|NATO Press Conference, Brussels, May 6, 1999 |
NATO Press Conference, Brussels, May 6, 1999
Transcript of the Press Conference given by NATO spokesman Jamie Shea and SHAPE spokesman Major General Walter Jertz.
Jamie Shea: Ladies and Gentlemen, Good Afternoon. Today we have the briefing on the fielded forces in Kosovo and General Jertz will give you that briefing, plus his usual operational up-date in just a few moments.
I would like simply to start off on two points. First of all to tell you that the Secretary General had a conversation a few moments ago with Mr Rugova and spoke also earlier this morning to Mr D'Alema, the Prime Minister of Italy, and we very much welcome the fact that Mr Rugova is now in Italy, that he has been able to travel, as he has long wished to be able to do, and from the contacts that the Secretary General and other Alliance leaders have had with Mr Rugova today it does appear that he is in good shape, good physical shape, good mental shape, particularly after the very difficult life that he has had in the last few weeks in Kosovo. And we hope very much that when he goes to visit other European capitals, as I believe he is planning to do so, he will also come and see us here again at NATO headquarters. You will recall that he was here some months ago. And you will hear from Mr Rugova directly at a press conference which he is to give later on today in Rome with Mr D'Alema.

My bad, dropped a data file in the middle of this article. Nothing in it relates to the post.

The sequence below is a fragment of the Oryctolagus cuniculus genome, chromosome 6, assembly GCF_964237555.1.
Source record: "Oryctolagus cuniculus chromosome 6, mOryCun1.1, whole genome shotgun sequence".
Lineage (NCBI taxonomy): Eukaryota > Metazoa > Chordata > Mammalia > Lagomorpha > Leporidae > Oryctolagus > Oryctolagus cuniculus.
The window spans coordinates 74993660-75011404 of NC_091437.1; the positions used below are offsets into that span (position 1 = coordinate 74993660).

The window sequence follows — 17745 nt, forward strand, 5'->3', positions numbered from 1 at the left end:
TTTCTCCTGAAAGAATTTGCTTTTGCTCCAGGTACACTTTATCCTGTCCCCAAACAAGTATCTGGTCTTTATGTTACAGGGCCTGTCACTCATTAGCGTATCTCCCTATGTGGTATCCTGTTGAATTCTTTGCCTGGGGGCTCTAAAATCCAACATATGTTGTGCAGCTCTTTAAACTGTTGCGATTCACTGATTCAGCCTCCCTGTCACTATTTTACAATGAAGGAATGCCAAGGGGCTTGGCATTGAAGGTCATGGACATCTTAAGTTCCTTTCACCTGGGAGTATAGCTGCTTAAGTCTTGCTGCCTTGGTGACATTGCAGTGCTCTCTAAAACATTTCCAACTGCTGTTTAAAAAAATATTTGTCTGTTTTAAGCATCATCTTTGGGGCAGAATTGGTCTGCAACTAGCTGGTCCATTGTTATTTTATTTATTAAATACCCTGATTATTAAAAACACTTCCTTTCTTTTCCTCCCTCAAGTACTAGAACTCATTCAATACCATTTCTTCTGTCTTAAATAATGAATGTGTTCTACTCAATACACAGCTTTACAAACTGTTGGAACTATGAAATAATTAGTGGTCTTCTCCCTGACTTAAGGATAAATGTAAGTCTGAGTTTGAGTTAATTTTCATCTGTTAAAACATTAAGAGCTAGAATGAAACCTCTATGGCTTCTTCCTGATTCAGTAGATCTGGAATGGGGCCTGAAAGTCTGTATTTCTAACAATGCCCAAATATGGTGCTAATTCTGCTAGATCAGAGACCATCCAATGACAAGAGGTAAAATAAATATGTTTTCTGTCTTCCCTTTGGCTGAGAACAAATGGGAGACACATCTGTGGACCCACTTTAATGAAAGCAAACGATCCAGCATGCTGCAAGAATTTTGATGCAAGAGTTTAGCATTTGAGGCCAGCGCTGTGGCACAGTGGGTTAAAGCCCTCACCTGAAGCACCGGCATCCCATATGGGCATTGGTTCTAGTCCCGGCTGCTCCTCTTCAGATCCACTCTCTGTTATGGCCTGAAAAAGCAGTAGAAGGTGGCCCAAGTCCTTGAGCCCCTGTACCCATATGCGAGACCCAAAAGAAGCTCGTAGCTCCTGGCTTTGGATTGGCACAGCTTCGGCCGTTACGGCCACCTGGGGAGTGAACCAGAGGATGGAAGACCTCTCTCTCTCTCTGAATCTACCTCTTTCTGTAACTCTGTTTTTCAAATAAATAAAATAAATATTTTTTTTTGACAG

Secondly, you have just seen in the last few moments the breaking news from Bonn where the G8 Foreign Ministers meeting has just concluded, under the chairmanship of course of Germany. You have seen the points to which the G8 Foreign Ministers have agreed: an immediate and verifiable end of violence and repression in Kosovo; the withdrawal from Kosovo of military, police and paramilitary forces; the deployment in Kosovo of effective international civil and security presence, endorsed by the United Nations; the establishment of an interim administration for Kosovo to be decided by the UN Security Council; the safe and free return of all refugees and displaced persons; a political process towards the establishment of an interim political framework agreement providing for self-government for Kosovo and taking full account of the Rambouillet accords; and finally a comprehensive approach to the economic development and stabilisation of the crisis region.